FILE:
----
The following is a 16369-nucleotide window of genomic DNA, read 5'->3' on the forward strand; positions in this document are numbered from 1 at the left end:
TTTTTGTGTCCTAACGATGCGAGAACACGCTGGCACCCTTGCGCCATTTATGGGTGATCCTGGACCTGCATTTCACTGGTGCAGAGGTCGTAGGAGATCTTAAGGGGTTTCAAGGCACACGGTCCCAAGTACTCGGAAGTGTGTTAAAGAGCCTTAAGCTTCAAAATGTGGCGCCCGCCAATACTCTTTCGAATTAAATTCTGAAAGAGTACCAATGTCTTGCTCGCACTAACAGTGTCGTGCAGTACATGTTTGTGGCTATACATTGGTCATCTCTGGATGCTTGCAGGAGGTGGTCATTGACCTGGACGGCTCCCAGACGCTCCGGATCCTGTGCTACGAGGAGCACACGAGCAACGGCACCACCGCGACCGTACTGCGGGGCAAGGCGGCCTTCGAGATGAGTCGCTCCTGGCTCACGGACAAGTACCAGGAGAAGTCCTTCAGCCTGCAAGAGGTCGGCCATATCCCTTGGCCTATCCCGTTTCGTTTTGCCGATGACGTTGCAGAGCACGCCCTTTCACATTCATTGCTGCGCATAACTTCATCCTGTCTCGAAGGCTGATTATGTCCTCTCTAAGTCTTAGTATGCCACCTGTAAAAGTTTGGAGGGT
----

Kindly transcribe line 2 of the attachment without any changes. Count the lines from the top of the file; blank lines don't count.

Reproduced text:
TTTTTGTGTCCTAACGATGCGAGAACACGCTGGCACCCTTGCGCCATTTATGGGTGATCCTGGACCTGCATTTCACTGGTGCAGAGGTCGTAGGAGATCTTAAGGGGTTTCAAGGCACACGGTCCCAAGTACTCGGAAGTGTGTTAAAGAGCCTTAAGCTTCAAAATGTGGCGCCCGCCAATACTCTTTCGAATTAAATTCTGAAAGAGTACCAATGTCTTGCTCGCACTAACAGTGTCGTGCAGTACATGTTTGTGGCTATACATTGGTCATCTCTGGATGCTTGCAGGAGGTGGTCATTGACCTGGACGGCTCCCAGACGCTCCGGATCCTGTGCTACGAGGAGCACACGAGCAACGGCACCACCGCGACCGTACTGCGGGGCAAGGCGGCCTTCGAGATGAGTCGCTCCTGGCTCACGGACAAGTACCAGGAGAAGTCCTTCAGCCTGCAAGAGGTCGGCCATATCCCTTGGCCTATCCCGTTTCGTTTTGCCGATGACGTTGCAGAGCACGCCCTTTCACATTCATTGCTGCGCATAACTTCATCCTGTCTCGAAGGCTGATTATGTCCTCTCTAAGTCTTAGTATGCCACCTGTAAAAGTTTGGAGGGT